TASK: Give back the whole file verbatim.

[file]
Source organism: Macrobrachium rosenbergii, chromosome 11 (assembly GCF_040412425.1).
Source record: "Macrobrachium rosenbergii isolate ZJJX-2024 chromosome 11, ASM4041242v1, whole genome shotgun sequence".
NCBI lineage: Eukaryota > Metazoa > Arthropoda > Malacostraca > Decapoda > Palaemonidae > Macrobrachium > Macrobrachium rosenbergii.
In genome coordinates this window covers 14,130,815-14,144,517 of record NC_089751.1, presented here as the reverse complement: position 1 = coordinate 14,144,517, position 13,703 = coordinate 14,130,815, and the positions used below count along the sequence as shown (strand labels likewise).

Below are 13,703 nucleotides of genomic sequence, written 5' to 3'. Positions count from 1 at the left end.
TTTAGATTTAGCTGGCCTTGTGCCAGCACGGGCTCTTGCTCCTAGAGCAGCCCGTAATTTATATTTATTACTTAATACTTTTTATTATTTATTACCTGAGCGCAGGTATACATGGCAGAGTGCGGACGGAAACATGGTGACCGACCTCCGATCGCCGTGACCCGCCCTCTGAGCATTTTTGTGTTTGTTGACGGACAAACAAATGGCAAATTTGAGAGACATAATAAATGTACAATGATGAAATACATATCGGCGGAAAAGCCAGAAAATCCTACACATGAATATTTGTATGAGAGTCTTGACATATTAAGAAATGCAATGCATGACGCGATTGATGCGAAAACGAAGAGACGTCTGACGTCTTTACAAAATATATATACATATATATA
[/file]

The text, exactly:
Source organism: Macrobrachium rosenbergii, chromosome 11 (assembly GCF_040412425.1).
Source record: "Macrobrachium rosenbergii isolate ZJJX-2024 chromosome 11, ASM4041242v1, whole genome shotgun sequence".
NCBI lineage: Eukaryota > Metazoa > Arthropoda > Malacostraca > Decapoda > Palaemonidae > Macrobrachium > Macrobrachium rosenbergii.
In genome coordinates this window covers 14,130,815-14,144,517 of record NC_089751.1, presented here as the reverse complement: position 1 = coordinate 14,144,517, position 13,703 = coordinate 14,130,815, and the positions used below count along the sequence as shown (strand labels likewise).

Below are 13,703 nucleotides of genomic sequence, written 5' to 3'. Positions count from 1 at the left end.
TTTAGATTTAGCTGGCCTTGTGCCAGCACGGGCTCTTGCTCCTAGAGCAGCCCGTAATTTATATTTATTACTTAATACTTTTTATTATTTATTACCTGAGCGCAGGTATACATGGCAGAGTGCGGACGGAAACATGGTGACCGACCTCCGATCGCCGTGACCCGCCCTCTGAGCATTTTTGTGTTTGTTGACGGACAAACAAATGGCAAATTTGAGAGACATAATAAATGTACAATGATGAAATACATATCGGCGGAAAAGCCAGAAAATCCTACACATGAATATTTGTATGAGAGTCTTGACATATTAAGAAATGCAATGCATGACGCGATTGATGCGAAAACGAAGAGACGTCTGACGTCTTTACAAAATATATATACATATATATA